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WRSC Newsletter #8 11/22/2013
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Rangeland Fire Protection Associations

"Neighbors Helping Neighbors"

Providing fire protection for unprotected acres is an important part of the Western Regional Action Plan. Action 3.1 says, " Eliminate unprotected areas by establishing/extending jurisdictional responsibilities." Oregon provides a model for reducing unprotected acres with Rangeland Fire Protection Associations (RFPA) of local landowners. Oregon Department of Forestry (ODF) provides training and access to equipment for RFPAs. In 2012, ODF assisted Idaho in forming Idaho's first RFPA, near Mountain Home. The RFPA works with BLM and adjacent landowners to fight fires while they are small, reducing the acres lost to wildfire. This video tells the story of the Idaho RFPA and the Stoutt Fire. Watch the video >
Direction to DOI Wildland Fire Leadership

The Directors of the Bureau of Land Management, the National Park Service, the Bureau of Indian Affairs, and the Fish and Wildlife Service have issued direction to their leadership in support of the National Cohesive Strategy. They say, "To realize the vision of the Cohesive Strategy and to achieve its three principal goals, we must continue internal and external engagement throughout implementation. Success in protecting our landscapes, communities, and responders will require all of us to do our part. As we consider what is at stake -- lives, and valued tribal, cultural, and natural resources -- we are convinced that collectively we can and will meet the challenge."

The WRSC newsletter is our primary communication tool with our partners and members of the public. Feel free to contact us with ideas for articles or comments.

Prescribed Fire Training
A prescribed fire training exchange took place in northern New Mexico in October, hosted by the Forest Guild, with support from the Fire Learning Network. The burning was part of a larger Collaborative Forest Restoration Program, and was aimed at improving forest health and community safety near Angel Fire, while building local capacity. This video shows the mop-up procedures the crew used to prevent escapes from the burn, in an area near homes. Local news stories before and after the burn showed a shift in public attitudes toward prescribed burning. Before the burn, homeowners expressed some concern, as they remembered the Los Conchas fires. After the burn, the local fire department and homeowners were more positive about prescribed burning. Watch the video >
WRSC Annual Meeting 2013

Members of the WRSC met in Salt Lake City on November 12 and 13 to hear the findings of the National Science and Analysis Team. Danny Lee of the US Forest Service described the national science analysis process and showed maps that will be in the National Cohesive Strategy Phase III document. Other presentations at the meeting included demonstrations of the collaborative efforts on the Blue Mountain Pilot Project; increasing the pace and scale of landscape level treatments; increased fire protection through RFPAs; and the far-reaching efforts of the Fire Adpated Communities Learning Networks. The group also reviewed the top priority actions in the Western Regional Action Plan and assigned specific actions to Work Groups for advancement over the next year, which will lead up to a comprehensive review of the Action Plan. The work will continue with our monthly WRSC conference calls, so stay tuned!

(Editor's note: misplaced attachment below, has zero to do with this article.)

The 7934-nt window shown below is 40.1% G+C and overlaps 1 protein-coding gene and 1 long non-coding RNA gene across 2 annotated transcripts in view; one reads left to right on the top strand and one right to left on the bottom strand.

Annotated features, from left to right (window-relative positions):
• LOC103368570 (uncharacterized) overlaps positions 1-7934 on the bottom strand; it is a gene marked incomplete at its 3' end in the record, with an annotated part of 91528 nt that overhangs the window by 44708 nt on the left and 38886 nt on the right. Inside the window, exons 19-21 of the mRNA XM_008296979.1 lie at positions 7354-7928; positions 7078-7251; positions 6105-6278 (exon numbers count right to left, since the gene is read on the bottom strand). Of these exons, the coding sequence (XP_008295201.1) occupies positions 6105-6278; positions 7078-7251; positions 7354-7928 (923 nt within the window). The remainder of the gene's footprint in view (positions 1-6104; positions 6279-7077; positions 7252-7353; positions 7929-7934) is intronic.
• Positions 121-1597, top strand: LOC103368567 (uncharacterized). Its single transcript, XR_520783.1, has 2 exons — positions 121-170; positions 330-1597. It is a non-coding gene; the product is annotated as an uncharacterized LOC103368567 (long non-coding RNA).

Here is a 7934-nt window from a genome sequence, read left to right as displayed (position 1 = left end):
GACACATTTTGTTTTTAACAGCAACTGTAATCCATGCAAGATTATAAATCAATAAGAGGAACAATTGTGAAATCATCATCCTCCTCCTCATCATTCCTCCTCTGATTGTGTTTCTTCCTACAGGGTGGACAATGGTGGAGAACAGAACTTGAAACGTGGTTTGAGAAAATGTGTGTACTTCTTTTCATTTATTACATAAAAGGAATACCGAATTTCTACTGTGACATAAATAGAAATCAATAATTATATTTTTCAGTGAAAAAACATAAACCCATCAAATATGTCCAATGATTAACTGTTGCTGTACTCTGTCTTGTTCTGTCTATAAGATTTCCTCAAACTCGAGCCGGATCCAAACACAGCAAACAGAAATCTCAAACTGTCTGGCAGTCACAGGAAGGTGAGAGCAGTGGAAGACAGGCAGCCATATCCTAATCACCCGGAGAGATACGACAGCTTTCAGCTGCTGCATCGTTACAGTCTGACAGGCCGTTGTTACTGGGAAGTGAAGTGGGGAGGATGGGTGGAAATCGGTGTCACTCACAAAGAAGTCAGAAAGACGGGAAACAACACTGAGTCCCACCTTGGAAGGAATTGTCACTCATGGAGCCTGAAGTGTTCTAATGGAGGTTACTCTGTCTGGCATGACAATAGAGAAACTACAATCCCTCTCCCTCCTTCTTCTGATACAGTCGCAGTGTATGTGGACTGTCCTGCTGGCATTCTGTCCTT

Are Actively Managed Forests More Resilient than Passively Managed Forests?

Jay O'Laughlin, Director of the University of Idaho's College of Natural Resources Policy Analysis Group, was asked a question by Gov. Butch Otter’s office: "Do we have data showing the benefit of managed lands vs. unmanaged lands in mitigating fire risk?" This question is at the core of the Cohesive Strategy goal of restoring and maintaining resilient landscapes. Using existing studies as well as the Western Regional Risk Analysis Report and the Western Regional Action Plan, Dr. O'Laughlin’s response to the Governor's question is that active management in strategic locations and at appropriate scales can have a positive benefit-to-cost relationship when the avoided costs of future wildfire suppression are considered. The paper concludes that, "active management can provide a triple win by improving forest conditions, especially wildfire resilience; providing consumer products with renewable energy feedstocks as a byproduct; and revitalizing rural communities by putting people to work". Read more > 
Upcoming Learning Opportunities

December 10 10:30 - 12:00 MST "Human Side of Restoration Webinar Series". Register here >

December 11 12:30 - 2:45 EST "National Stewardship Contracting Virtual Meeting", sponsored by the Pinchot Institute for Conservation. For more information, contact Brian Kittler.

December 12  10 AM - 4PM PST "Still Standing - Wildland Fire and Resiliency" Dialog Session 11 on issues that affect the Sierra Nevada and the Cascades.  Find more information here >
Katie Lighthall
Coordinator, Western Region
National Cohesive Wildland Fire Management Strategy
Ann Walker
Co-Chair Western Region
Western Governors' Association
Tony Harwood
Co-chair Western Region
Confederated Salish and Kootenai Tribes
Kent Connaughton
Co-Chair Western Region
US Forest Service

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